An unexpected byproduct of 41 states adopting common curriculum standards is that California schools won't be limited to textbooks and other instructional materials developed specifically for the state.
Some state education experts are saying that the "common core" standards, as they're known, could result in a new marketplace of instructional materials, which could yield learning products that are more creative and perhaps even cheaper than what the state has had access to in the past.
This week California Watch reported that under current scenarios K-8 math textbooks will be ready for use in California classrooms in 2019, and English language arts textbooks for the same grades in 2021. By law, the State Board of Education is required to adopt textbooks for K-8 grades. Even under normal circumstances, the procedure for doing so is a convoluted, multi-year process [DOC] – one which has become even more drawn out because of a state prohibition on the State Board of Education to even get the ball rolling for several years.
That lengthy timeline could significantly delay implementation of the closest the United States has ever come to a national curriculum, and which the Obama administration has hailed as a "game changer" in U.S. public education.
But Michael Kirst, a professor emeritus of education at Stanford University and president of the State Board of Education, says the situation in California may "not be as bad as it appears" because "unlike in the past, there is a great deal we can use from national sources."
When it comes to textbooks and other instructional materials, California needs to "keep its eye on the national ball, not just on the state."
In particular, he said, the state needs to look at "new delivery methods in place of bulky textbooks."
Some 85 percent of the common core standards adopted in California are shared with the other states, while 15 percent are unique to California.
So what California will have to specifically work on, Kirst said, are materials aligned to "our own 15 percent" of the new standards.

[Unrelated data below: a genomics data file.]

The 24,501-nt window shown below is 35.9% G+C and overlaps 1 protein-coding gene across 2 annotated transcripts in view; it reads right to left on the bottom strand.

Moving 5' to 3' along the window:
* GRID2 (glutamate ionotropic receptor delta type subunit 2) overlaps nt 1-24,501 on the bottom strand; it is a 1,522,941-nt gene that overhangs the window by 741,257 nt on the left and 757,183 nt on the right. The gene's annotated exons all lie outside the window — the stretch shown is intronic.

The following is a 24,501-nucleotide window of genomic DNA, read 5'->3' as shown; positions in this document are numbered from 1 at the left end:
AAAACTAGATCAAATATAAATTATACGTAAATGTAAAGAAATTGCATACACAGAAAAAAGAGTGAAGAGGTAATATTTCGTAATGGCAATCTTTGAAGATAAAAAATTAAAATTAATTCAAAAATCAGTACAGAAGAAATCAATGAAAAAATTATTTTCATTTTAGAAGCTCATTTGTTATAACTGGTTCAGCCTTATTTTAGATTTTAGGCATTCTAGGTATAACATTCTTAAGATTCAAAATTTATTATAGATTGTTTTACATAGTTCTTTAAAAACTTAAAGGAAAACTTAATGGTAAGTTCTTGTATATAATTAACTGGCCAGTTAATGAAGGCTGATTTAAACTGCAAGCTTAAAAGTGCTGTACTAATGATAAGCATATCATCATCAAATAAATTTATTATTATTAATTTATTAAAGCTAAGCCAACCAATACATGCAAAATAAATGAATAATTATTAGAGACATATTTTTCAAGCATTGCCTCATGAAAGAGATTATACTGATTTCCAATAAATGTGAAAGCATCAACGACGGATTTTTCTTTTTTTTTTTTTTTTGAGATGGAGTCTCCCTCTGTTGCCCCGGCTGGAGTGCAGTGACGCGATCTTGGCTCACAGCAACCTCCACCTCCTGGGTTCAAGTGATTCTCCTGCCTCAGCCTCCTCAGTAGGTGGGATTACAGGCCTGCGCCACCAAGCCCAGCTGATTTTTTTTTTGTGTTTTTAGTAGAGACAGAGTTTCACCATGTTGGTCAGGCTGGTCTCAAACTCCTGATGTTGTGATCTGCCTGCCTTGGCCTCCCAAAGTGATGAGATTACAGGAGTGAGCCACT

As a transitional step, a bill, SB 140 [PDF], introduced by Sen. Alan Lowenthal, D-Long Beach, would require the state Department of Education to come up with a list of instructional materials aligned to the new content standards that schools could adopt on their own independently of the state. Its most innovative feature is that it would allow districts to select materials for grades K through 8, just as they currently allowed do for grades 9 through 12.
According to Gavin Payne, who until last year was chief deputy superintendent in the state Department of Education, there should be a lot of materials for schools to choose from. The common core standards should trigger a wave of creativity in many states, not necessarily tailored to what the biggest states want, as has been the case in the past.
"The advantage of everyone rowing in the same direction is that we will have access to a whole set of new ostensibly good materials written to the same standards," said Payne, who now consults nationally on the common core standards. "Some of it will be expensive, and some of it won't be. In that sense, school districts that are struggling to find textbooks now will have a lot of choices for their dollars."
What's more, says Payne, schools may be able to buy textbooks and other materials more cheaply because as a result of the common standards adopted by 41 states plus the District of Columbia, "they will be produced for a larger (national) audience."
The huge opportunity any state has is that every publisher is writing to the common core, more than just the big publishers. That includes the online guys, the virtual guys, all the small publishers and writers who in the past had a tough time playing in the big markets like California, New York, New Jersey and Florida.
Tom Adams, director of the Curriculum Frameworks and Instructional Resources Division at the California Department of Education, said that one reason the common core curriculum could translate into lower prices in California is that the state will now have a chance to enforce the "most favored nation" provision in state law governing the sale of textbooks.
Under the law, California can bar publishers from charging higher prices for the same material here than in other states, at least in theory. But the provision. said Adams, has been virtually unenforceable, because publishers have typically argued that textbooks tailored for California are not the same as textbooks sold for a lower price in North Carolina, for example.
With textbooks aligned to the common core, he said, "what we will be able to do is say (to publishers) that it is the same book based on the same standards, and we should enjoy the same prices as North Carolina."
The Legislature now has the chance to approve AB 250 [PDF], introduced by Assemblywoman Julia Brownley, D-Santa Monica, chair of the Assembly Education Committee. The law –would lift the prohibition that currently prevents the state Board of Education from beginning work on new textbooks until 2013-14.
Whatever happens, the road to new textbooks could be less daunting than in the past, because California now has the chance to share the load – and the costs – with other states.